Dr. Kim Walsh-Childers
Interview by Aurora Martínez
Walsh-Childers has taught at UF since August 1990. Her teaching and research experience ranges from journalism/mass media ethics to the news coverage of health issues and the relationship between mass media content and adolescent sexual belief and behavior.
1. Paper books or e-books? Paper books. I can read journal articles online when I’m writing, but I hate reading books in electronic form.
2. Day or night? Day. Most people on the third floor of Weimer know I’m usually there by 7:30 a.m. (pre-pandemic).
3. When you were a kid, what did you want to be when you grew up? A racing jockey, a goal I had to abandon when I had reached 5’6” by the time I was in sixth grade.
4. What does diversity mean to you? Good question. Obviously, it means diversity in terms of race/ethnicity, gender, sexuality, religion, etc. But I think it’s also important to consider background factors like income, rural vs. urban, etc.
5. What inspires you to continue teaching at UF? I guess it’s the feeling that I have a chance to make a difference in young people’s lives, whether it’s by providing the encouragement they need or by introducing them to ways of thinking about the world that they hadn’t previously encountered.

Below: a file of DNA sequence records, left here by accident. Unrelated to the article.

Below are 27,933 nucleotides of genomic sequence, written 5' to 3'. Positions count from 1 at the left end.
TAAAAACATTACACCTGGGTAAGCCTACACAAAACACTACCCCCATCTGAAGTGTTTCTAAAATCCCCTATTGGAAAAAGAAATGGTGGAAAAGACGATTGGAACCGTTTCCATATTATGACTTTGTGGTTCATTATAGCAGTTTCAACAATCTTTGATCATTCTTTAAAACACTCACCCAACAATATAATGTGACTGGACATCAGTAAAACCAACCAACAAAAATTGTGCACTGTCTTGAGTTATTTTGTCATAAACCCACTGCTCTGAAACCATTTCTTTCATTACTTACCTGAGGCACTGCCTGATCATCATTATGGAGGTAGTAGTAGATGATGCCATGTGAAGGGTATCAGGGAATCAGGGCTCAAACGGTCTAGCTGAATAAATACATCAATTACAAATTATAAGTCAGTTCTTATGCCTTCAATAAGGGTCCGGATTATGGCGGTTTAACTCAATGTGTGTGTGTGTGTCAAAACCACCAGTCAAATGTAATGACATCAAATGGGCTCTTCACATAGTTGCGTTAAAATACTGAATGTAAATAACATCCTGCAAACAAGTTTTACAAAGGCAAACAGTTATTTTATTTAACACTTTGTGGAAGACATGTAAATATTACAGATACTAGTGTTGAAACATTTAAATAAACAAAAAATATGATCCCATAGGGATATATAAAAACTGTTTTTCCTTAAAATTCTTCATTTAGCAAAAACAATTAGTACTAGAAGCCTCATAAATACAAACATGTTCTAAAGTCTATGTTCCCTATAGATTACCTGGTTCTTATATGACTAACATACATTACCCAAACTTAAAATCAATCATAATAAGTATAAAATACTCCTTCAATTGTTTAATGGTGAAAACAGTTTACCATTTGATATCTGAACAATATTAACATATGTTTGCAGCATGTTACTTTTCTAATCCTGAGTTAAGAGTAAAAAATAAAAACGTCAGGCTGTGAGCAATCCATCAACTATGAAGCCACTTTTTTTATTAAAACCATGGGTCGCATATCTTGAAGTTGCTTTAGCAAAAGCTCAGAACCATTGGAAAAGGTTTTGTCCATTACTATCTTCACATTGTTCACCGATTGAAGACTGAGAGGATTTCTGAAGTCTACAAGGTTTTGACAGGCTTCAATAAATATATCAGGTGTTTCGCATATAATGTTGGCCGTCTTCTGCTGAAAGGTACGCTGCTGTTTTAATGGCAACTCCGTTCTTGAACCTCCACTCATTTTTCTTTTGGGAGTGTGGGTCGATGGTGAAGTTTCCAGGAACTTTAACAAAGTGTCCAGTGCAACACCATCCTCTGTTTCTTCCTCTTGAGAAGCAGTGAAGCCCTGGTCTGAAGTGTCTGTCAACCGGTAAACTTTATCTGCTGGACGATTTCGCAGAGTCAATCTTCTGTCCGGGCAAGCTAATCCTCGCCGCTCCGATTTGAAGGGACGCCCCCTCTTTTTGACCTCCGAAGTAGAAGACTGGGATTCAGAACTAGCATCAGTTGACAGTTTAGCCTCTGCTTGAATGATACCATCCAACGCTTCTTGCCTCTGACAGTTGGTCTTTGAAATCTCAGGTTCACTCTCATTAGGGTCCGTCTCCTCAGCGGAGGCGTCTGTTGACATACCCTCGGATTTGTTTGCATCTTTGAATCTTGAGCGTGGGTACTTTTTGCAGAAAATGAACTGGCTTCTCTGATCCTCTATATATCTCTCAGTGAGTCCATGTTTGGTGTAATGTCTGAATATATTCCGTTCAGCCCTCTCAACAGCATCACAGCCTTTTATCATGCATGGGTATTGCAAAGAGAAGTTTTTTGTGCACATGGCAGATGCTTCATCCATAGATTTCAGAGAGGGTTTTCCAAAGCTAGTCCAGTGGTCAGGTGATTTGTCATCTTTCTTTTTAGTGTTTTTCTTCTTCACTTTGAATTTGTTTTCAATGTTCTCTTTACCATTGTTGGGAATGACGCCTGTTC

6. What is one thing you wish every young journalist knew about the coverage of health issues? I wish every young journalist would learn about the critical role played by social determinants of health – things like income, geographic location, educational background, etc. Journalists focus far too much on individual behavior and access to health care as the determinants of health, but public health research shows that these factors (genetics, individual behavior, health care access) do not actually have the greatest impact on health, especially at the population level. Environmental policy, educational policy, transportation policy, housing policy – all of these have significant impacts on health, and journalists need to be able to make those connections clear to their audiences.
7. Based on your experience, is there something that should change about the way in which women navigate the media industry? I think this already is happening in many places, so I’m not sure it’s a change, but I’d say that women should never hesitate to call out instances of discrimination or harassment, regardless of who’s responsible. And they should make sure their female colleagues (or even competitors) know that when these things happen, they’ll have each other’s backs.
8. Tell us something no one would ever guess about you. I’m not afraid of spiders, snakes, bats or basically any four-footed animal, and I’m OK with most bugs. But I’m mildly terrified of wasps and assassin bugs and creeped out by large centipedes.